Hands off education

30 Apr

At the 56a bikespace we’re all about DIY – teaching you to work on your bike. So it’s no surprise that we try our best at the ‘hands-off’ approach to mechanics. One of our ex-mechanics, Tom Martin, has taken this idea to a new level during his work with ‘at-risk’ youth by introducing analytical thinking to the process of fixing one’s bike.

Tom created a program at the London Bike Kitchen called Youth Mechanics, which took a new spin on education: “Take all of the traditional subjects you learned at school, and ask what intrinsic educational value they hold. Why do we study science, for example? Of course the state realizes the need to produce citizens who know how to read a thermometer or safely defrost a chicken breast. But even the most elementary science courses go into great detail on subjects that probably won’t ever be of practical use unless the student actually goes on to be a professional scientist. One reason we spend so much time absorbing seemingly irrelevant information is that science, as an academic subject, is one medium for teaching certain high-level thinking skills. Even if you never need to figure out an element’s atomic weight outside of the classroom, you’ve learned a method of deciphering information and coming to useful conclusions. As shorthand, let’s call this ‘analytical thinking.’”

For some further food for thought on relationships of power, analytic thinking, and how it relates to bicycles (amongst other things), here’s some notes from the Youth Mechanics program, which also appeared on the Collective Development Blog. Italics are added.


Cat and Mouse: Notes from a youth alternative education program

What follows below are notes from a May 1 workshop on bicycle mechanics. The purpose of the course is teaching analytic thinking strategies through handskills. This was week eight of a ten-week program.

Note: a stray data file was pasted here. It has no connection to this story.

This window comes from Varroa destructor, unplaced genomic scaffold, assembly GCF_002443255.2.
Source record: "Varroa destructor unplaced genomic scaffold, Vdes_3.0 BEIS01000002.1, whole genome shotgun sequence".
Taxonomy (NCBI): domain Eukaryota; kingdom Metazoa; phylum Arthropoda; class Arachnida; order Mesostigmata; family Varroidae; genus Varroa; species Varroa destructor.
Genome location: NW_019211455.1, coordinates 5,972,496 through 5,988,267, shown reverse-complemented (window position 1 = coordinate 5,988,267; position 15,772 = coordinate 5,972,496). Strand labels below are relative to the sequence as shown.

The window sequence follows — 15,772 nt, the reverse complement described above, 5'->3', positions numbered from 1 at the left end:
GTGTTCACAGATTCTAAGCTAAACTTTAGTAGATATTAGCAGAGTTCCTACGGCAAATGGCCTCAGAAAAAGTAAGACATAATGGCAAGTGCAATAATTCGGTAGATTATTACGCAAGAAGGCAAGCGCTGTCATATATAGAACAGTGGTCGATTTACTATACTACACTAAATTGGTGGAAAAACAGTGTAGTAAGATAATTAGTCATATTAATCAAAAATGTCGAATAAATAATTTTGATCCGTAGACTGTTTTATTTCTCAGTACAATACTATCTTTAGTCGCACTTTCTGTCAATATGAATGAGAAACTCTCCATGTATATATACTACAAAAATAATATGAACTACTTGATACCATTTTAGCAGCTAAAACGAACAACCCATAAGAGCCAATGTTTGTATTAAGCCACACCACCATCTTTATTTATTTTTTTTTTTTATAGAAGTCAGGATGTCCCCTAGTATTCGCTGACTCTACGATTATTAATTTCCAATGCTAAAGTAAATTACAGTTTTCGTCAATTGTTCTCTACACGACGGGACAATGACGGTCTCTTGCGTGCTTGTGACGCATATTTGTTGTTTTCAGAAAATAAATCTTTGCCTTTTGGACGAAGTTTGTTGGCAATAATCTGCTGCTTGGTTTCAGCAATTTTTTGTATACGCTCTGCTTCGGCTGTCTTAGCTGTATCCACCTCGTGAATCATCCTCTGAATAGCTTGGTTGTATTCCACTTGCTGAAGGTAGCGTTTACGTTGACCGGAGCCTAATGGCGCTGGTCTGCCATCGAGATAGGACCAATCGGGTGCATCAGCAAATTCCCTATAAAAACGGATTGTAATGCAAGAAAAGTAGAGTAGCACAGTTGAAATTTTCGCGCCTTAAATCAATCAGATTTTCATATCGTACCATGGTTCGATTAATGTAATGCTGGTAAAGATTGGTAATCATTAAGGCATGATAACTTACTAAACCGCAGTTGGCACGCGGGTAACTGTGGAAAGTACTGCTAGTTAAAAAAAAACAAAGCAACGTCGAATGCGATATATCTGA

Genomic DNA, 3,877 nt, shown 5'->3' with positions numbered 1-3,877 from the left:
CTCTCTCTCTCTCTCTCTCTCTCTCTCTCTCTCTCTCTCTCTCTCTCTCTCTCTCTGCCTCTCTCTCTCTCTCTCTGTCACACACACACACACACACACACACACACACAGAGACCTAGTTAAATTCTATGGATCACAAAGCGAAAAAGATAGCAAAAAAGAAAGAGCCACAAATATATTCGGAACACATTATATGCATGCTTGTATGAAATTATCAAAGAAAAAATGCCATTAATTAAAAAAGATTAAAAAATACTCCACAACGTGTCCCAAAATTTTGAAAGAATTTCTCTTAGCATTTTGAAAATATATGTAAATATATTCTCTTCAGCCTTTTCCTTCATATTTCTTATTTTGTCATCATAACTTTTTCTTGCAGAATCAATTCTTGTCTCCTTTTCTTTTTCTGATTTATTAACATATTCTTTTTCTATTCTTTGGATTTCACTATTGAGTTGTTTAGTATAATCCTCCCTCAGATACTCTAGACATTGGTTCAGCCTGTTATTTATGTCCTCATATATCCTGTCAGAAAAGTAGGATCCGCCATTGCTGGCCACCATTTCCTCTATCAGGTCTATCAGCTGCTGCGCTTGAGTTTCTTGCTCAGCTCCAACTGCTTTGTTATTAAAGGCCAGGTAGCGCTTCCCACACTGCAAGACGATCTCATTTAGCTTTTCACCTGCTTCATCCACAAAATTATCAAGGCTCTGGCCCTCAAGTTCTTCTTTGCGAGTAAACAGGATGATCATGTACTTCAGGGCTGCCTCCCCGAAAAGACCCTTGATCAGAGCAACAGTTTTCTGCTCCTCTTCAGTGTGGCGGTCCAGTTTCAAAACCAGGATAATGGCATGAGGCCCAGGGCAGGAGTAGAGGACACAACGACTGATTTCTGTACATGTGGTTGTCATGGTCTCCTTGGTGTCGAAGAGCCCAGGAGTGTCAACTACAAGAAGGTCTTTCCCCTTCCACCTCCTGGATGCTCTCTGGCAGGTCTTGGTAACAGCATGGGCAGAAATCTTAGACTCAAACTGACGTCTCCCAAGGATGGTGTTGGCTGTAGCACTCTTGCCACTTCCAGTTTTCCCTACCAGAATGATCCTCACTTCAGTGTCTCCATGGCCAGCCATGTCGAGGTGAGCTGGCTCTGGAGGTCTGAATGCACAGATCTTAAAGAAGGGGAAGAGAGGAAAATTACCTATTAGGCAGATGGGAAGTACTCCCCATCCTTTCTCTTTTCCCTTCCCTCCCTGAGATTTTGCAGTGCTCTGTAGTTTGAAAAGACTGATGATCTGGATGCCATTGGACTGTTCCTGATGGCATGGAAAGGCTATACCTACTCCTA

The students are getting very comfortable in the workshop, so much so that they seem to feel that they no longer need to heed my instruction (at least when my instructions are organizational, eg, ‘stop talking and work on your bike’). I’m uncomfortable with what an authoritarian this makes me. I’ve been reading Paulo Freire again, and I would prefer to be teaching ‘with them,’ but it seems that their teenage attitude to the class is still to push me to my limit, thereby testing their own abilities in challenging my authority. The boys are the most obvious case, but [a female student] also participates in this resistance, mostly by avoiding work. She sometimes feigns illness or ‘lightheadedness’.

I’m not sure how to teach ‘with’ them because it’s hard to convince them of the necessity of the course. I think they are only half-way sold on the idea that the course actually has to do with analytic thought processes. They probably don’t see the value in that, either, as frankly I’m not sure I would if I were them. They are in this program because the state understands them as NEETs [Not in Education, Employment or Training] and apparently they won’t have particularly improved job prospects after this (or so the students say). Analytical thinking is probably lower on the list than, say, CV building or job skills.

This is an important problem, and one Freire would have my head for: How can I imagine these individuals as lacking in analytical thinking skills, never mind connect this lack to their ‘success’ in society, without their explicit agreement? What authority or expertise do I have to teach them? Some, surely, for the though I’ve put into it; but this is the problem with experiential instruction. If you want to respect different kinds of knowing, you have to start with the idea that these kids already know a lot; we all learn from our varied experience. But, then, how is my unique knowing preferable to theirs?